Counsel for defendants responded with a memorandum reiterating his position that the evidence requested by the Court was unimportant compared to the evidence already submitted by defendants, and concluding with the observation that “defendants’ surveyor does not have sufficient information to either retrace the original surveyor’s control in the field or to calculate the accuracy of the mathematics used to establish the coordinates given.” Although couched in language suggesting the impossibility of compliance with the Court’s order, on closer inspection this statement amounts to yet another reiteration of defendants’ original position that the evidence sought by the Court was not important because the original surveyor might have been mistaken about the coordinates.

While it is impossible for a Court to evaluate evidence it has not yet seen, we have as yet no reason to believe that the coordinates depicted in the 1974 survey map —the key link in each party’s chain of title –.were anything but an accurate representation of the point from which Logotala made his original survey on the ground. Counsel for defendants advances no particular reason to believe any such error occurred, but seems to say that if the point depicted by the coordinates should turn out to be anywhere but where his surveyor says it ought to be, then the coordinates would necessarily be wrong. For reasons we shall discuss, this contention rests on a vastly inflated estimate of the strength of the evidence presented by defendants. If, however, counsel for defendants had wished to re-advance this argument in an effort to persuade the Court to reconsider its order, he should have filed a motion for reconsideration within ten days after the order was made. Instead he apparently chose simply to ignore the order.

Courts usually deal with a party’s refusal to produce evidence by presuming conclusively that the evidence would be unfavorable to the [13ASR2d92] party. In this case, however, the defendants were not alone in ignoring the order. When the Clerk contacted counsel for plaintiff to inquire about the supplemental evidence, counsel responded that he had been very busy and had not been able to get to it. Like counsel for defendants, he expressed the opinion that the evidence already presented clearly preponderated in favor of his own client and obviated the need for further evidence.

The Court has given serious consideration to imposing sanctions on both counsel. Our decision not to do so should not be regarded as a precedent likely to be followed in future cases.

We are left to decide the case on the preponderance of the evidence before us. This evidence, although hardly clear and convincing, favors the plaintiff.

Both parties agreed that many if not all of the original 1974 pins and monuments can no longer be located and have probably been removed, and that many new monuments have been placed by various persons since 1974. Defendant Muamua Semeatu himself admits to having removed survey pins, although he insists that he has removed only new illegitimate pins and not old legitimate ones. All of the pins and other man-made monuments (fences, hedges, etc.) “found” by defendants’ surveyor could easily have been placed there some years after 1974 by persons —most notably defendants themselves, their grantor Ah San, and the Lupelele or Ti’a people to the west —whose interests may have consisted not in perpetuating the 1974 boundary but in relocating it, Indeed, one of the surveyors who surveyed the tract sold to Ah San by Noa in 1974 testified that he revisited the land in or around 1985 and that Ah San’s tract (which Ah San had contracted to sell to defendants) was by then located in a different place.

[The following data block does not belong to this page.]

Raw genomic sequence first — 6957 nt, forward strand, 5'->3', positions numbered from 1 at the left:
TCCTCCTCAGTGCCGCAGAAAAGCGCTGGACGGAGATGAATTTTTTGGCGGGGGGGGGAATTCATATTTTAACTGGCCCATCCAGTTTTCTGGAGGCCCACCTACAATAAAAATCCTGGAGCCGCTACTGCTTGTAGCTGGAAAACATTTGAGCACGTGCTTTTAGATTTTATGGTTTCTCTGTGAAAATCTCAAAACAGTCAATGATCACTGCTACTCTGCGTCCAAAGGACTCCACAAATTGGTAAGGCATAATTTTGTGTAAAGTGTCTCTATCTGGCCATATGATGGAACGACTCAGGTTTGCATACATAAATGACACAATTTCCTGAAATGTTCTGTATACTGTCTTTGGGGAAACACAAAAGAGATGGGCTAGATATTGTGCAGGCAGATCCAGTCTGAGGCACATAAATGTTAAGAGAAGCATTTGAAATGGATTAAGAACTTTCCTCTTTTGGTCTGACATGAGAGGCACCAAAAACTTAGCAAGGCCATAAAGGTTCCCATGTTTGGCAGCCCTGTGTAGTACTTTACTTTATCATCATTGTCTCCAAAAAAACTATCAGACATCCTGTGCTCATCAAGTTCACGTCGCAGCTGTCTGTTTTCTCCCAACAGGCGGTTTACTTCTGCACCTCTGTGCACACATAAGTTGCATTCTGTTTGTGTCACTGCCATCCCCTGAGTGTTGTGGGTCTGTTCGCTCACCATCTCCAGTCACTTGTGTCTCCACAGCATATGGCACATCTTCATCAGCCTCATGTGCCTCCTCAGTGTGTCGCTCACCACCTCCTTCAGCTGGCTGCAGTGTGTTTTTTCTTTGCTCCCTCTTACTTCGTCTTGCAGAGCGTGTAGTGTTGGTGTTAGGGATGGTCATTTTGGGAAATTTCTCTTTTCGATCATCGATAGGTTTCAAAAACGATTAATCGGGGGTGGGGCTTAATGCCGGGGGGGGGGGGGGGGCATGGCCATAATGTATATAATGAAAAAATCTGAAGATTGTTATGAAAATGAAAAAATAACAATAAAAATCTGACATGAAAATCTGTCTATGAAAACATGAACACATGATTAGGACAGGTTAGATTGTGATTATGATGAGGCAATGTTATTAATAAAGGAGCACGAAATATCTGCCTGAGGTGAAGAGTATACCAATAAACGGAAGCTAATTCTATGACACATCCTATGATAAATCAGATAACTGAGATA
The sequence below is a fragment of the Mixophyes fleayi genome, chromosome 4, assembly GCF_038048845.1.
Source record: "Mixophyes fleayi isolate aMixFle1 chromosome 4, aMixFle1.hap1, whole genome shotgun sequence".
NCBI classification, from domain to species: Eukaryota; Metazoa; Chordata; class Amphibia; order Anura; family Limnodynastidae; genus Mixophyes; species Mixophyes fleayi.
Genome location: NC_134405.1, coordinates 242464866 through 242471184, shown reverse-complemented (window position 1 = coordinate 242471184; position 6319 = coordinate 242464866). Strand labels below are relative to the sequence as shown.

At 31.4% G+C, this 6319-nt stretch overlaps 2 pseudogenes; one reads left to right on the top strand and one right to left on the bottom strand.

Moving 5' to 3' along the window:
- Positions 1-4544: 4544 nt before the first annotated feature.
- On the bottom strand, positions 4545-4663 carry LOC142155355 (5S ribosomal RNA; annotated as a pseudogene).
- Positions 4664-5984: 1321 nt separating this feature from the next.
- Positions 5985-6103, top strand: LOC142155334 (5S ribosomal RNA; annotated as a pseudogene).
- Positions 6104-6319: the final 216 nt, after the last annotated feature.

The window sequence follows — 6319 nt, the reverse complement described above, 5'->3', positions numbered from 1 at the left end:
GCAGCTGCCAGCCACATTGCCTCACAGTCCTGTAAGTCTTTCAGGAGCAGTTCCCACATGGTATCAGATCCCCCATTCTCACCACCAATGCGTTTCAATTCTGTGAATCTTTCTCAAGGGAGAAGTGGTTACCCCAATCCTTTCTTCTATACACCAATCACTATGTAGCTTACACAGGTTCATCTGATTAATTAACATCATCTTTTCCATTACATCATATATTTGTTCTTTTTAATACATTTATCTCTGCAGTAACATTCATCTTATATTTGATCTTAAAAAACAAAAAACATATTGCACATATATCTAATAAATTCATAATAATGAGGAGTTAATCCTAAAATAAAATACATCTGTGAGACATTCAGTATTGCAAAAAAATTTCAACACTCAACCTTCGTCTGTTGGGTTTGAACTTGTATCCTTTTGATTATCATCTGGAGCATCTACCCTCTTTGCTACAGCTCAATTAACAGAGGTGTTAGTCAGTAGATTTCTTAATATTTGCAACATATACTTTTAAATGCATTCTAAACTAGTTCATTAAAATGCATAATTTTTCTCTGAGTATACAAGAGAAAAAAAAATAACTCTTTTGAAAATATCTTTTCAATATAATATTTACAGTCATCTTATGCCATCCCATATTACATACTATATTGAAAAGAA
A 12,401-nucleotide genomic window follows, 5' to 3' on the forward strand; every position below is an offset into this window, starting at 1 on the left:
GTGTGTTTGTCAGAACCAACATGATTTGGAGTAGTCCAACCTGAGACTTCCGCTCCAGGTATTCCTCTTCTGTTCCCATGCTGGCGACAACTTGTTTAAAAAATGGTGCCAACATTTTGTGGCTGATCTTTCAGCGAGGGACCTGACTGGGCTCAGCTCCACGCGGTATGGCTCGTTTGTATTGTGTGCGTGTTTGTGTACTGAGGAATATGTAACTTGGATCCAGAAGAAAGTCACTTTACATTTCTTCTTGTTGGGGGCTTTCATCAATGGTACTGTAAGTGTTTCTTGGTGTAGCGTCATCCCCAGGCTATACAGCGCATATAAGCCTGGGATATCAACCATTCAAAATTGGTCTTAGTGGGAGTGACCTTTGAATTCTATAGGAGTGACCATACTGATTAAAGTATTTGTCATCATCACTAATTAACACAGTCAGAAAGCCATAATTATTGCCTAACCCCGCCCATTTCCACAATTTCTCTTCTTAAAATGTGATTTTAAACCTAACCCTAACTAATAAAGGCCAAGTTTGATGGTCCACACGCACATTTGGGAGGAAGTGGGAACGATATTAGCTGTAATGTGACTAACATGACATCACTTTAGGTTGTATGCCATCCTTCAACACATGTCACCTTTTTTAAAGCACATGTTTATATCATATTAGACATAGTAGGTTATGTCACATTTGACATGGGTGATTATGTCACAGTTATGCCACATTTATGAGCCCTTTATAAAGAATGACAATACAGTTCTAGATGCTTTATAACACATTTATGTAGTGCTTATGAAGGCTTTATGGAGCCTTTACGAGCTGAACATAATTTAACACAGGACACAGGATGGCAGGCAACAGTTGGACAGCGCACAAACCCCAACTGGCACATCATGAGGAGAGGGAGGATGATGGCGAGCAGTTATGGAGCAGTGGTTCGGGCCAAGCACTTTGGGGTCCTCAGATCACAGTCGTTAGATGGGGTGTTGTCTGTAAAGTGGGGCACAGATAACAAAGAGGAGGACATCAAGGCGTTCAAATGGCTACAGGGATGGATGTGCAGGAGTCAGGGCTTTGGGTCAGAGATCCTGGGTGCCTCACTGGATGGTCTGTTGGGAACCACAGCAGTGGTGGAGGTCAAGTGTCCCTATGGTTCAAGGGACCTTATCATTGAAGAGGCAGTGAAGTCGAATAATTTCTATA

It further appears that the 1981 survey of Lauofe registered by Lupelele substantially encroaches on the northwestern corner of the 1974 Leuluasi survey registered by Logotala. According to the survey maps, any attempt by the residents of Lauofe to occupy the entire extent of the area claimed by Lupelele would consume all the land purchased by the defendants and much of that purchased by the plaintiff.

This evidence, together with the Court’s impression of the witness Ah San as a man with a healthy regard for his own interests but no taste for outright disagreement with anyone, supports plaintiffs contention that Ah San —or possibly defendants themselves —moved [13ASR2d93] to the south and east of the tract Ah San had purchased from Noa in order to avoid a boundary dispute with his western neighbors, or perhaps as the result of such a dispute. This put him in occupation of a substantial portion of the tract sold to plaintiff Lutu but not yet occupied by her. Although the evidence for this contention is circumstantial rather than direct, it is less speculative and more consistent with the record than defendants’ contention that the various other buyers in the Leuluasi subdivision —including the Nomuras, who purchased their tract in 1975, before the Ah San purchase and only a year after the original survey by Noa —all made an identical mistake about the location of the boundaries of this survey.

Nor does the evidence support defendants’ intention that any conflict must be resolved in their favor because their grantor, Ah San, purchased his tract before plaintiff purchased hers. This does not appear to be a case in which a common grantor sold two parties the same land; on the contrary, the deeds to Ah San and the plaintiff clearly describe two different parcels which adjoin but do not overlap. If the tract sold to Ah San really belonged to Lupelele, there was no reason to take it out on Mrs. Lutu. If (as seems more likely in light of the undisputed tracts that Lupelele’s survey was not registered until seven years after Noa’s and that the area now in dispute was jungle in 1974) the Lupelele people began encroaching on Ah San’s land at sometime after he bought it, then his remedy was against them and not plaintiff Lutu.

Defendants could purchase from Ah San only what he owned. This appears to be a tract whose boundary with defendant is about 84 feet to the north and west of the boundary they claim, to the northwest of the land designated “disputed area” in Plaintiffs’ Exhibit 4.

Although it would appear from the evidence that defendants may have a claim against Ah San and/or their neighbors to the west, no such claims can be adjudicated in this action.

For the reasons stated, judgment will be entered for the plaintiff permanently enjoining the defendants from going on the tract belonging to plaintiff, including the land designated “disputed area” in Exhibit 4. Execution of this judgment will be stayed for sixty days to allow defendants time in which to harvest crops and remove any other property they may have in the disputed area.

It is so ordered.